Chronic back pain affects different parts of the brain than acute back pain does, magnetic resonance images reveal. Researchers say that the area of the brain responding to chronic pain is also associated with emotional distress.
A. Vania Apkarian and his colleagues at Northwestern University Medical Center in Chicago asked people with chronic backaches to undergo magnetic resonance imaging of their brains. While in the scanner, the patients rated their pain levels, which fluctuated spontaneously.
During sustained periods of pain, nerve activity increased in the brain’s medial prefrontal cortex, which has been associated with negative emotions, emotional memories, and self-image.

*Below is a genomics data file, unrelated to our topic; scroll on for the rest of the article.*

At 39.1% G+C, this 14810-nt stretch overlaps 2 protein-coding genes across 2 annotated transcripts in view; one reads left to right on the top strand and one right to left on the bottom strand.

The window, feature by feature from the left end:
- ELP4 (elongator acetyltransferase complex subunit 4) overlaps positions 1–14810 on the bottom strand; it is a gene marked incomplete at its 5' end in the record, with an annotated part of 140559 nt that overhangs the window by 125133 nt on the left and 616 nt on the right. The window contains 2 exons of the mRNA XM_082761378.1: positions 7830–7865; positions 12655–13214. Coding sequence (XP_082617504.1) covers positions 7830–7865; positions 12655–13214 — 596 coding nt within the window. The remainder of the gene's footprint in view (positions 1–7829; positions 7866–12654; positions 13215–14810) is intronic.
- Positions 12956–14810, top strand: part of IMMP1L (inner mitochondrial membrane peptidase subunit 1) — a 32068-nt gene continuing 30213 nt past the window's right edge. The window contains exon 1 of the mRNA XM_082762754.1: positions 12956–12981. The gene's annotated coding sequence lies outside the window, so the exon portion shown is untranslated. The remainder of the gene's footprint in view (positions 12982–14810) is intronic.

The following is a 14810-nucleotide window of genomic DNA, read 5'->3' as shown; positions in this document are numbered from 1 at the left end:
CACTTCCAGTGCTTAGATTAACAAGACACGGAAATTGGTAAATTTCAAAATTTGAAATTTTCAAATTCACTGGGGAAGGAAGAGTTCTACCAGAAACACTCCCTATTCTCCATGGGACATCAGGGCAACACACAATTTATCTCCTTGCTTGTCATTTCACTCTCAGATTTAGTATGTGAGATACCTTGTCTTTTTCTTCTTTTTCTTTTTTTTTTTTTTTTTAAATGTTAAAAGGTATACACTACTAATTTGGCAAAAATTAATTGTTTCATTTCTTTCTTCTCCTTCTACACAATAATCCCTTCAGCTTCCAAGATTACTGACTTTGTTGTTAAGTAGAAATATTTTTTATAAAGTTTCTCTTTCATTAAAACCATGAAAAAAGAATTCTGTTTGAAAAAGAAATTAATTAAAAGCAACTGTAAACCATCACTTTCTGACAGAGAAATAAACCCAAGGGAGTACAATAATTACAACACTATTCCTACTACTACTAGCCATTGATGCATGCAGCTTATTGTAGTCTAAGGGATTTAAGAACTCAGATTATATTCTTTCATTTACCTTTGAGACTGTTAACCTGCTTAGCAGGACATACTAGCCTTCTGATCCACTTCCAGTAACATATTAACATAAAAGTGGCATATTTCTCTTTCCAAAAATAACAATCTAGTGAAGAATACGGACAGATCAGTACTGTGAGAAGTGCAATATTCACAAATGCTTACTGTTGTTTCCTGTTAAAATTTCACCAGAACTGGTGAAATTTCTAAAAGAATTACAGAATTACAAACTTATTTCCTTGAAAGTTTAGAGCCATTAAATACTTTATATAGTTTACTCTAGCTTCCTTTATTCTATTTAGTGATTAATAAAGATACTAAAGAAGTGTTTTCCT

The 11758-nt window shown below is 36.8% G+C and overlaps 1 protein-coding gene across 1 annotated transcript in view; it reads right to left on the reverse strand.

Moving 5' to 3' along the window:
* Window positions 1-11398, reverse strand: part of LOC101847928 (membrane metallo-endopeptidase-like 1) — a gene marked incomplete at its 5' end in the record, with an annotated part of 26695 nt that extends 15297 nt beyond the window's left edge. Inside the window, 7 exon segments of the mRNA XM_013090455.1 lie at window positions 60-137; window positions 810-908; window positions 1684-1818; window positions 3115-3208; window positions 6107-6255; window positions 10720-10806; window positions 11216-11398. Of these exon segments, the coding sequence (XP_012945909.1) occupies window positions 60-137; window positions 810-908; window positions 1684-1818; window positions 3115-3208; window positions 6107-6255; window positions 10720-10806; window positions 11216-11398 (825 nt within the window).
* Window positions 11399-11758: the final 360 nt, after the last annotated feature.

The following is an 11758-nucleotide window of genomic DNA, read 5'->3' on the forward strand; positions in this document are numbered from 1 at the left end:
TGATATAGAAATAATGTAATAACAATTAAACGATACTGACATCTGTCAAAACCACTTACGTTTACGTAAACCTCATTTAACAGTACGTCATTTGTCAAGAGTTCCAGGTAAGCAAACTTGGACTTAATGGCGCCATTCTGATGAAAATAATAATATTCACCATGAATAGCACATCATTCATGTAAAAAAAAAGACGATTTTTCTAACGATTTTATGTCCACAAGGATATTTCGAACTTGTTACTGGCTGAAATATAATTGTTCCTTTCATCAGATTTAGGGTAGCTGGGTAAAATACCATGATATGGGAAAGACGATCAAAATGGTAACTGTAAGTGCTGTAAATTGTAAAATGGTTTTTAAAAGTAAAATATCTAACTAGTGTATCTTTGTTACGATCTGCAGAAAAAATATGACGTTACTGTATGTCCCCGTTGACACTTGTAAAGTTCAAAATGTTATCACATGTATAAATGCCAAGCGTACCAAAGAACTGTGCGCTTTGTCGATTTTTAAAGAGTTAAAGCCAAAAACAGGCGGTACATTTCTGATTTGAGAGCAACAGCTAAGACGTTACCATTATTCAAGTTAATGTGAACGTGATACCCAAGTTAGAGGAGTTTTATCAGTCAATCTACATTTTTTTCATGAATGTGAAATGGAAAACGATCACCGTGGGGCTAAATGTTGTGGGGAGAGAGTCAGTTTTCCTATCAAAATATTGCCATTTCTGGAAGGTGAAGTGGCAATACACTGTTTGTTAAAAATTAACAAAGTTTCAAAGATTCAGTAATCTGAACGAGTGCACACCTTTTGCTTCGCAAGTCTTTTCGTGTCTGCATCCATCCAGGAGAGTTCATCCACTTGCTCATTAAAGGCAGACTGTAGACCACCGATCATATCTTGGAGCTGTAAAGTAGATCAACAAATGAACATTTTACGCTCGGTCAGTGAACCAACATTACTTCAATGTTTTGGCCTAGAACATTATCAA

In another experiment, the researchers put a hot probe onto the backs of chronic-back-pain patients and volunteers with no history of back pain. The scientists scanned brain activity while escalating the intensity of the heat up to painful levels.
When either chronic-pain patients or healthy volunteers felt the painful heat, their medial prefrontal cortices were quiet. However, the scans showed activation of the insula, a brain area associated with acute pain.
These results show that chronic pain “impinges on a person’s very sense of being,” Apkarian says. He and his team report their findings in the Nov. 22 Journal of Neuroscience.